Leprosy has been traditionally described as a chronic infectious granulomatous disease caused by Mycobacterium leprae of peripheral nerves and skin.1 The clinical spectrum of leprosy is characterized by two stable polar forms of disease. At one pole, tuberculoid leprosy, the host has strong immune resistance against M. leprae, developing a single or few skin lesions with sharply marginated anesthetic plaques. At the opposite pole, lepromatous leprosy, patients have widely disseminated, poor defined lesions, due to inefficient cell-mediated immunity against the bacillus, and it may involve entire skin surface. Those patients between the two poles are classified as borderline tuberculoid, borderline-borderline, borderline lepromatous.1,2

Superimpose on the spectrum of leprosy are various reactional states divided into type I and type II, these reactions result from changes in the immune balance established between the host and the bacillus. They are acute episodes that primarily affect the skin and nerves, being the main cause of morbidity and neurological disability. They may occur during the natural course of the disease, throughout treatment or after it.1,4,5

Nonetheless, this scenario would not be complete, if musculoskeletal symptoms are forgotten, because they correspond to the third most common presentation, after cutaneous and neurological involvement. Sometimes, they are the only symptoms and can precede more suggestive symptoms of leprosy or only occur during type II reactions. This form of arthritis occurs in 57% of leprosy patients and mimics rheumatoid arthritis in its acute onset of a symmetrical inflammatory polyarthritis of small joints of hands and feet.5

Adding more difficult to diagnosis, it should be highlighted that false positivity of RF is observed in 16,6 to 60% of patients with or without leprosy related arthritis.1,2 Actually, other autoantibodies can be falsely positive in leprosy, including anti-streptolysin-O, anti-nuclear antibody, anti-neutrophil cytoplasmic antibody, anti-double-stranded DNA, antimitochondrial antibodies, and antiphospholipid antibody.3 The exact origin of these autoantibodies in leprosy is not well established and may be due to polyclonal activation of B cells by components of the bacteria or due to the presence of cross-reaction between bacterial antigens and autoantigens.6 (Figure 2-3).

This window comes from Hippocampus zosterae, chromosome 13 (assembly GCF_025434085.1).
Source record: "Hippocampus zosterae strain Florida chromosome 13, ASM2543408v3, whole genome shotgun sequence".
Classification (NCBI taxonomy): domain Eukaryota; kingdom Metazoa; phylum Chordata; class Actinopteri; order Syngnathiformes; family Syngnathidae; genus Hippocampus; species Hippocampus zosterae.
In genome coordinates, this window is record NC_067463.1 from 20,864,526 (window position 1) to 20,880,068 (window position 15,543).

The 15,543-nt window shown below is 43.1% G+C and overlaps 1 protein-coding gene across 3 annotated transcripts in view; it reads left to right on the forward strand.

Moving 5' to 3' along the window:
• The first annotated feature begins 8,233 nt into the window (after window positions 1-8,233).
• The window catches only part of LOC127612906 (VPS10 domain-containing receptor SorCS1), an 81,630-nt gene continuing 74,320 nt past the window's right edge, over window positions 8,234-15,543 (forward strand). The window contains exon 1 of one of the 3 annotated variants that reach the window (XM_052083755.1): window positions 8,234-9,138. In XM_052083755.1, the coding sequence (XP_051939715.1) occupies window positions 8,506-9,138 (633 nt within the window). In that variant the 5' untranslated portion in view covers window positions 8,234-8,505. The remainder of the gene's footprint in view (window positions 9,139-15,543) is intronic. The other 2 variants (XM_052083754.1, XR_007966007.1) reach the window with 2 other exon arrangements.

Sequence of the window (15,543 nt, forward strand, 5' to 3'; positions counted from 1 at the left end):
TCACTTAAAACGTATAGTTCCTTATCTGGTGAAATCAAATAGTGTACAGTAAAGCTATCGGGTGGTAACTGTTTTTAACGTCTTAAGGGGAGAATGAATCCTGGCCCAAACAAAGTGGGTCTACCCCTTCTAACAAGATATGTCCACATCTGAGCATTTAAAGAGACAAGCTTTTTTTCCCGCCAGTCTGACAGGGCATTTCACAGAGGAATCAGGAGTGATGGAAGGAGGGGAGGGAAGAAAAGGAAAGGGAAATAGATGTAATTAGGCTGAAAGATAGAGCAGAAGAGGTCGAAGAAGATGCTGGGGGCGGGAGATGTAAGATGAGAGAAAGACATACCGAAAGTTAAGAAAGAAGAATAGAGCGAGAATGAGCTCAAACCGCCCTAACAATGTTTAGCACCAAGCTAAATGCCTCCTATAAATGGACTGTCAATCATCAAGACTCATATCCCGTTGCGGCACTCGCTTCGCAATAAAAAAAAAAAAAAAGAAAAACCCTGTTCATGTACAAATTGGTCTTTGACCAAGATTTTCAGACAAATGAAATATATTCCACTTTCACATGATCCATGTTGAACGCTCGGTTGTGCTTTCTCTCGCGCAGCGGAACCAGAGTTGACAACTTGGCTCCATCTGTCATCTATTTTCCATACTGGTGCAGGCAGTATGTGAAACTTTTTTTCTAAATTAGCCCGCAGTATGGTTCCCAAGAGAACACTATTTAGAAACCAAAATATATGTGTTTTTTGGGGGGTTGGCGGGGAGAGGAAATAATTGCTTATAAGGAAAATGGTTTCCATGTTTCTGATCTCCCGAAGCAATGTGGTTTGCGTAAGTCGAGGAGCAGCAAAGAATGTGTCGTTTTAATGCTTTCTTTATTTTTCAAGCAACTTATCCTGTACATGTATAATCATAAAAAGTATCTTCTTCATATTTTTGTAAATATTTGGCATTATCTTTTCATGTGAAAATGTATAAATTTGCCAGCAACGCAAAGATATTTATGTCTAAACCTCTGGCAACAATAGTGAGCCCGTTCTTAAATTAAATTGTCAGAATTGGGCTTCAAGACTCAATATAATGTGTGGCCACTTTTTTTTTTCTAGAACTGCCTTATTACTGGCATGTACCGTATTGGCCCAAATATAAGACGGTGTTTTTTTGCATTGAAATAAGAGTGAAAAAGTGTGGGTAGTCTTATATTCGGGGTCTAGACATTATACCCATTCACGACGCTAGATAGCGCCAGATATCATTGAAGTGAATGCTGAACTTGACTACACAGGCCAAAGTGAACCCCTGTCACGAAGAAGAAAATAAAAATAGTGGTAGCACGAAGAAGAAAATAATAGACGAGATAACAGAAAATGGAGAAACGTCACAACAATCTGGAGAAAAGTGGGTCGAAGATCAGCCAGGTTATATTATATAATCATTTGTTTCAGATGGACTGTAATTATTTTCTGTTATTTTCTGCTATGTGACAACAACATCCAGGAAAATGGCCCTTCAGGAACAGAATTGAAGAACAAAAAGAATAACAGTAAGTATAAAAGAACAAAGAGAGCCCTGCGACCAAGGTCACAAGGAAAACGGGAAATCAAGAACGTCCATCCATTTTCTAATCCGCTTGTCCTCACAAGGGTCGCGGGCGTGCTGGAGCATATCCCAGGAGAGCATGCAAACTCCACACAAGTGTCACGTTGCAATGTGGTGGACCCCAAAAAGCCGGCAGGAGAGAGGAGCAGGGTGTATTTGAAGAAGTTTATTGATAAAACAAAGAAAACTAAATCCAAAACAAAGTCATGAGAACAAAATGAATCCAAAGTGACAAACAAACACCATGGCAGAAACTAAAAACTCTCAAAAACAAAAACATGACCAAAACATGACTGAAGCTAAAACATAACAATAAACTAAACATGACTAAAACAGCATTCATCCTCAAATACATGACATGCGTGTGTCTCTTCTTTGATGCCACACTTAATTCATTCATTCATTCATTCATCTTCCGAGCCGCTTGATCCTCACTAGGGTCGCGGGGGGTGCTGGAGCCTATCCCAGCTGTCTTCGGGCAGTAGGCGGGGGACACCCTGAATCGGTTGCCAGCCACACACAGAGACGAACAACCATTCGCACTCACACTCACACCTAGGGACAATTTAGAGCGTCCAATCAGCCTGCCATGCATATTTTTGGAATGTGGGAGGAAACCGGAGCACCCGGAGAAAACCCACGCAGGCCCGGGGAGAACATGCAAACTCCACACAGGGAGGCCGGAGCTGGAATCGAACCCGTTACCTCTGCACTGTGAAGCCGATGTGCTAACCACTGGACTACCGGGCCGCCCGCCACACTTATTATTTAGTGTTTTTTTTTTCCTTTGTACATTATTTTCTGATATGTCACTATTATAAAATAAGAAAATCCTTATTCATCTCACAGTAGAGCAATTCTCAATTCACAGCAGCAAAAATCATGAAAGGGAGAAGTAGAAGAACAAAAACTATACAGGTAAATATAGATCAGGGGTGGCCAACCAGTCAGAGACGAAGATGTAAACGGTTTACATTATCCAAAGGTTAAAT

As a corollary, it is very clear that leprosy related arthritis diagnosis is a challenge. It can only be overcome through a combination of suspicion, clinical examination, and laboratory analysis. In dubious cases, microbiological and pathological tests should be performed after history and clinical evaluation and a skin biopsy, could be elucidative, as in this case, demonstrating granulomatous reaction and the presence of nerves involvement.7,8,9 Another test that can be requested is polymerase chain reaction (PCR), able to detect the presence of bacillus DNA, ensuring early diagnosis and avoiding sequelae and disabling lesions that may arise in late non (or wrongly!) treated cases.10,11

According to literature, difficulties and diagnostic errors are more common in patients with current reactional outbreak, especially those happening before leprosy treatment has been started. In these patients, systemic manifestations and contradictory laboratory findings may be observed, resulting in extremely complex differential diagnostic conditions. In these cases, even overlap of diseases (RA and leprosy) should be considered.12

Finally, a very specific situation should be emphasized: since Brazil has achieved, at the end of 2015, the goal of eliminating leprosy as a public health problem (defined as a prevalence of less than 1 case per 10,000 inhabitants), it may lead to the misconception that leprosy no longer represents a threat. On the contrary: as depicted here, a clinician should always keep this disease in mind, particularly in certain endemic areas, like northeast of Brazil.6


This report illustrates the importance of medical training, focusing leprosy ability of mimicking other entities, in order to avoid misinterpretations of symptoms, serologic findings, and preventing diagnostic errors.



Conflicts of interest

We declare no conflict of interest.